It’s not a topic you hear California State Attorney General Kamala Harris talk alot about–race.
As she herself puts it, “I don’t feel compelled to sing long ballads about my experiences with injustice,” she told Michael Finnegan of the Los Angeles Times.
Harris, who is running to replace retiring U.S. Senator Barbara Boxer, opposes the death penalty, is outspoken about racial injustices in the criminal justice system and is skeptical about mass incarceration for drug offenses.
She was raised by an Indian mother and a black father. Her parents were divorced when she was 5, but she “grew up going to a black Baptist Church and a Hindu temple.”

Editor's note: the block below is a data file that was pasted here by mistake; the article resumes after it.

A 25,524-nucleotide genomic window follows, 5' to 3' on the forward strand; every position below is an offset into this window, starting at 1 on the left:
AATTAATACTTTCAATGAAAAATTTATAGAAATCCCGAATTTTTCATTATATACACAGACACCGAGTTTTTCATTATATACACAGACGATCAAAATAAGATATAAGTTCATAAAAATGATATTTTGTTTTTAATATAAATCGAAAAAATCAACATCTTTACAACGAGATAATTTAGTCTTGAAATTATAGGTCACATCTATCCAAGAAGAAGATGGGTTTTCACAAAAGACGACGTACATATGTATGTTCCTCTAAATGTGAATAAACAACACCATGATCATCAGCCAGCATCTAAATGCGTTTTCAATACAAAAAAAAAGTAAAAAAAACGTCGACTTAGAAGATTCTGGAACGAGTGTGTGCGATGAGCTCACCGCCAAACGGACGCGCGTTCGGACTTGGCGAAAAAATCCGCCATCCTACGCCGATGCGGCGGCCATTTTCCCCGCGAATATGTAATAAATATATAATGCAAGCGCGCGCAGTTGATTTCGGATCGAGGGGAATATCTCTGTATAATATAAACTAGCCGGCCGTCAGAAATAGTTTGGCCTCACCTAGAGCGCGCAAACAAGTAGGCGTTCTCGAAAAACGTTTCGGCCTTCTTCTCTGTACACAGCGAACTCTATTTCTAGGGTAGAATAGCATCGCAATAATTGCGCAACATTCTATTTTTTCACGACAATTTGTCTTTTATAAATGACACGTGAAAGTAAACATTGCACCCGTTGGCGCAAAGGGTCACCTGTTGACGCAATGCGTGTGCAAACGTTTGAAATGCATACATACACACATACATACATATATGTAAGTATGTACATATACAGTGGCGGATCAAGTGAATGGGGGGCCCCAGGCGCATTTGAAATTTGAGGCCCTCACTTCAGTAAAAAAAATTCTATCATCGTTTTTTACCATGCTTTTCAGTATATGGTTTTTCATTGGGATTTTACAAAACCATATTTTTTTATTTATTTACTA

She experienced segregation even in Palo Alto where her father was a professor at Stanford.
Harris says she’s also personally felt the sting of unequal treatment by police.
“I’ve got a lot of stories — getting stopped, getting — oh, yeah. Lots of stories,” she said.
Her political career has been filled with controversy, but through it all, she has weathered it.
She is considered the favorite against Rep Loretta Sanchez (D-Orange county), although Sanchez has made up some ground in the polls.
You can read how Harris has responded to each controversy and how her experience has shaped her politics in the Los Angeles Times.